on 24 May 2004
ECM's "Rarum: Selected Recordings" series has been excellent, especially in revealing the back catalogue of many of its major artists. This particular release is one of the best, a sampler which can't be faulted and could readily be given to anybody wanting to find out what Metheny's music is about.
Rightly Jazzwise magazine awarded this record one of it rare "5 stars- Essential" ratings, when reviewing it recently. In part this is down to Pat Metheny doing a thoughtful and sensitive job selecting tunes from his extensive and varied range of recordings, made for the German label in the 80's. To many this was the most fruitful period of Metheny's career, when the guitarist was maturing and working with a varied range of influences and fellow musicians. And in part it is down to the great tunes selected - many of which I would have chosen, if given that privilege - which put Metheny into the major league of jazz and jazz rock guitarists! From jazz rock fusion to experimental jazz to straight jazz.
We used to eagerly wait for every new Metheny release on ECM, and this Rarum here clearly illustrates why.
on 10 February 2004
ECM was my favourite record label in the 1970s, and Pat Metheny my favourite artist on that label (until his shock departure to Geffen), so this greatest-hits compilation is an important album for me, particularly as Pat selected the tracks himself. I've owned his ECM records for many a year -- some in both LP and CD formats -- so I wasn't expecting anything more than a new, remastered light to be shone on old treasures.
The key questions for me, before getting the CD from Amazon, were:
1. Why only a single CD, when Messrs Jarrett and Garbarek got a double CD compilation?
2. What tracks would Pat choose?
3. What would the remastered tracks sound like? (The follow-up question is: why isn't ECM releasing its back-catalogue highlights on SACD and/or DVD-audio?)
Only Manfred Eicher, the genius behind ECM, can answer Q1. My guess is that Garbarek and Jarrett were rewarded for the intense loyalty they have shown to the ECM label from the start. The loss to Geffen in the mid-80s of a guitarist who had the potential to be ECM's biggest-ever star must have been a terrible shock for the German record company. (I wouldn't be surprised if this event helped trigger Eicher's move into more classical territory with Arvo Part etc.) Presumably David Geffen appealed to Metheny's US patriotism and his bank balance.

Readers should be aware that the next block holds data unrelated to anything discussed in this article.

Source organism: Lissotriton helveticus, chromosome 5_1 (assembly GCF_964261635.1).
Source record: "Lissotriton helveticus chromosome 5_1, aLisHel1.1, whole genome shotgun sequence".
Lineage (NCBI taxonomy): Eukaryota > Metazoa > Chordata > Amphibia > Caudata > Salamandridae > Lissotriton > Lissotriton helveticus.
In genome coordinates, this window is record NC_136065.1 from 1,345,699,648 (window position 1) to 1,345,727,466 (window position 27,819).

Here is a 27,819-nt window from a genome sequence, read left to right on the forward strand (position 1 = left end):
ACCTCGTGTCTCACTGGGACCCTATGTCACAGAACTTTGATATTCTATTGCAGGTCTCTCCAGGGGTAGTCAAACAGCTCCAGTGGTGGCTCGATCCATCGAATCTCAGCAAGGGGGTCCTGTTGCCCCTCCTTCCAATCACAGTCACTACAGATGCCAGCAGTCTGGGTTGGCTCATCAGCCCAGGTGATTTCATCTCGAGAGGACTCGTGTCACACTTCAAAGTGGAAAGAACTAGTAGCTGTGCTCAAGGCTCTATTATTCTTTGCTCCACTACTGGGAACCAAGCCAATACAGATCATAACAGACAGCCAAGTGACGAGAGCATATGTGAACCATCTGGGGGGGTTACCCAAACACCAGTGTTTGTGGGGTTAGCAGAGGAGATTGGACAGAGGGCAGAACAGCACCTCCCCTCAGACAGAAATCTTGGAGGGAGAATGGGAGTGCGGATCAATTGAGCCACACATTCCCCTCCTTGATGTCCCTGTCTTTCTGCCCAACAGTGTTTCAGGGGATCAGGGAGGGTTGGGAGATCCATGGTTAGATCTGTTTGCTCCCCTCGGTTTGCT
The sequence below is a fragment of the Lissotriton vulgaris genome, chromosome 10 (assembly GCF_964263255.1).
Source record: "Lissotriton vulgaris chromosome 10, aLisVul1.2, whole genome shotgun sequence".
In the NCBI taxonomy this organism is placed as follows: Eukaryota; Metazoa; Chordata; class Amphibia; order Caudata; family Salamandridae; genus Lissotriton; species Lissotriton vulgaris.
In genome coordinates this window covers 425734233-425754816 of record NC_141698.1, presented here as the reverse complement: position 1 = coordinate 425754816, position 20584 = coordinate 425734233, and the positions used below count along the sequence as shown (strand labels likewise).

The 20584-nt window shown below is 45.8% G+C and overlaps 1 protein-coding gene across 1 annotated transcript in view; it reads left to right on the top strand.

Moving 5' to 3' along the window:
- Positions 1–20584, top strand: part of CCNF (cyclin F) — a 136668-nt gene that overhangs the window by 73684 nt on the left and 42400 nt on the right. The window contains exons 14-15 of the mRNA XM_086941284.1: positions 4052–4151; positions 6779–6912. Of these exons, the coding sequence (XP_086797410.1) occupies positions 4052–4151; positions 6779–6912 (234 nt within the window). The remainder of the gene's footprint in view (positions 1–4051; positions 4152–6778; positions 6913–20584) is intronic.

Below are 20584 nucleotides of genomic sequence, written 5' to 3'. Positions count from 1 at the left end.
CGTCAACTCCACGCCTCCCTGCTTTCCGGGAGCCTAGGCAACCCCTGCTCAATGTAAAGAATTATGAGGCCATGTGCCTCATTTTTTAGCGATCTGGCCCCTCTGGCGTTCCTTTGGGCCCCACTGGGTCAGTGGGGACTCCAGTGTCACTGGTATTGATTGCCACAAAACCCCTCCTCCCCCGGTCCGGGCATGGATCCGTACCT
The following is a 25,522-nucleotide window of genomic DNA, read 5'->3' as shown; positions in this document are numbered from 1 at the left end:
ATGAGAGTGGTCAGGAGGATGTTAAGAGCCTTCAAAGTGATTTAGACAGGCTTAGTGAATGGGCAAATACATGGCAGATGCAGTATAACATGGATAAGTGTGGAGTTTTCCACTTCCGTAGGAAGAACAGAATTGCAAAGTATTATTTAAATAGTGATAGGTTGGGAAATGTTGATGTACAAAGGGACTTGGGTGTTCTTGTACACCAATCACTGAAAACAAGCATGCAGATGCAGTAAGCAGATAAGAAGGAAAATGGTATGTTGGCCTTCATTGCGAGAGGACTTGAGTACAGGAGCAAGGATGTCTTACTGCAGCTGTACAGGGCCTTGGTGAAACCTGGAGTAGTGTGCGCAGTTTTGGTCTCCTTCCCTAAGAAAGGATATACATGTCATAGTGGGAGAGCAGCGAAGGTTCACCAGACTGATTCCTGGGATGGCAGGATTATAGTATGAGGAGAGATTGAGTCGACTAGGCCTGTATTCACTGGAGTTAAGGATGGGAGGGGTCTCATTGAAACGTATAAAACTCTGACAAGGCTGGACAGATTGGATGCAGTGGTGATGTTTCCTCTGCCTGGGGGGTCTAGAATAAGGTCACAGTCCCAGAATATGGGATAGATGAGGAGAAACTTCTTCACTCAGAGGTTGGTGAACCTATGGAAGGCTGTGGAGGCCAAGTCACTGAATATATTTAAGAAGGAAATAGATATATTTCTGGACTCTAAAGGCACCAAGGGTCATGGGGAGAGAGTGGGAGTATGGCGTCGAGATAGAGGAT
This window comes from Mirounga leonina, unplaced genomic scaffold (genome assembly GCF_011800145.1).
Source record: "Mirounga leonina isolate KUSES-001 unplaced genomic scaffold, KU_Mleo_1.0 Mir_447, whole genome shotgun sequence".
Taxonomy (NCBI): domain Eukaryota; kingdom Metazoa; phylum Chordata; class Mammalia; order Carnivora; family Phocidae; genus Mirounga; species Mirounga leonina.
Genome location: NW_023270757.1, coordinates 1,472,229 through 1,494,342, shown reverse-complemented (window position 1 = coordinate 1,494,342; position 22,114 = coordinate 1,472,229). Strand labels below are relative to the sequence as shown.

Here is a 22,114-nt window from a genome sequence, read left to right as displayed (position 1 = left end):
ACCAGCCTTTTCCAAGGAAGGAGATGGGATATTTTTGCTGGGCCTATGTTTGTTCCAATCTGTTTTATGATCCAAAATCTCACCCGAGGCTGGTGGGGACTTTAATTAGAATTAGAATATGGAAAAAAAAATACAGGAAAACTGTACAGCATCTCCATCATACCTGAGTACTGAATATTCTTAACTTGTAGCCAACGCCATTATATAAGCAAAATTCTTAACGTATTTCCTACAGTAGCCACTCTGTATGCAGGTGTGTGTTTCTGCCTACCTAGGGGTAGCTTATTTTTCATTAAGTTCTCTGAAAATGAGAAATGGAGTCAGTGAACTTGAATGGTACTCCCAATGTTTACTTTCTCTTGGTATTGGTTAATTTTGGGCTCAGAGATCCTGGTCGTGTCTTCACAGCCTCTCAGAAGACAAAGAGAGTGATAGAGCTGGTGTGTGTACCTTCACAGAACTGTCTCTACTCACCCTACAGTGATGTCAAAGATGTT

But Pat's copious liner notes for this compilation -- the longest I've seen in the :rarum series -- do not hint at any bad blood between Metheny and ECM. Metheny is no literary giant, but his notes repeatedly say how much he still enjoys playing many of the tunes selected here. (His anecdote which ends with "We still laugh about that one" is wonderfully mundane, by the way.)
As for Q2, the track selection is, for me, 95% immaculate. I would loved to have Offramp's 'Au Lait' and First Circle's 'Praise', but you have to discard so many masterpieces when the record company gives you just 75 minutes of CD space. (The selection is better inidentally than the 'Works' compilation released in the mid-80s on both CD and LP, which restricted editors to just 50 minutes.)
Q3. The sound quality has improved with digital remastering, but not to the highest standards now being set by SACD with 5.1. As a great fan of ECM's 'chamber music' sound in the 1970s, I have to say that its failure to maintain its sonic lead is my biggest disappointment about the label. ECM LPs used to cost a bit more than other LPs, because they were made from better, heavier label, and more effort was put into production and sonic fidelity. The advent of CD all but eliminated ECM's advantage, and ECM has been caught napping by the arrival of the new SACD and DVD-audio formats, which represent the current ultimate in sound quality.
But that's just me being perfectionist. Whether you're a committed Metheny fan or a new recruit, you're in for a treat with this package.
on 11 September 2006
I am listening First Circle (Track #7) as I write this review. What a piece of art! It has grown on me as one of my favorite. The best in a CD of masterpieces. The skilled merging of voice and music is just amazing. The CD is also notable (and memorable) for several other pieces such as Bright Size Life (featuring a magnificent Jaco Pastorious), Phase Dance (what a haunting montuno) and others. Worth owning this music even if it costed three times as much.
on 20 May 2010
The earlier reviewers are all spot-on with their assessments of this excellently balanced CD. The choices represent each facet of his early career on the great ECM label. Distilling his output onto one disc is very difficult (and as has been said, this should have been a double), however Pat has carefully got this tracklist just right. The booklet notes have Pat telling us exactly where he was when he wrote the music and why the particular piece was chosen. Like the majority of Metheny fans, I lean towards the more popular music he's made with the PM Group rather than his excursions into other styles. But here I cannot speak highly enough of the non-group outings: Bright Size Life, Every Day & Lonely Woman. These counter balance the mighty masterworks that are First Circle, Are you going with me? (his best ever track I believe) and It's for you (with the superb keys of Lyle Mays). Pat fans could argue for weeks about what should be on this, and I would have swopped a few tracks around, but reading his reasons I can appreciate the personal importance they hold for him.
This CD, plus the live double: Travels, show off the early years. Go for Letter from Home if you wish to see how confident they became. And if he ever comes to a stage near you (ie within 200 miles), make sure you get a good seat!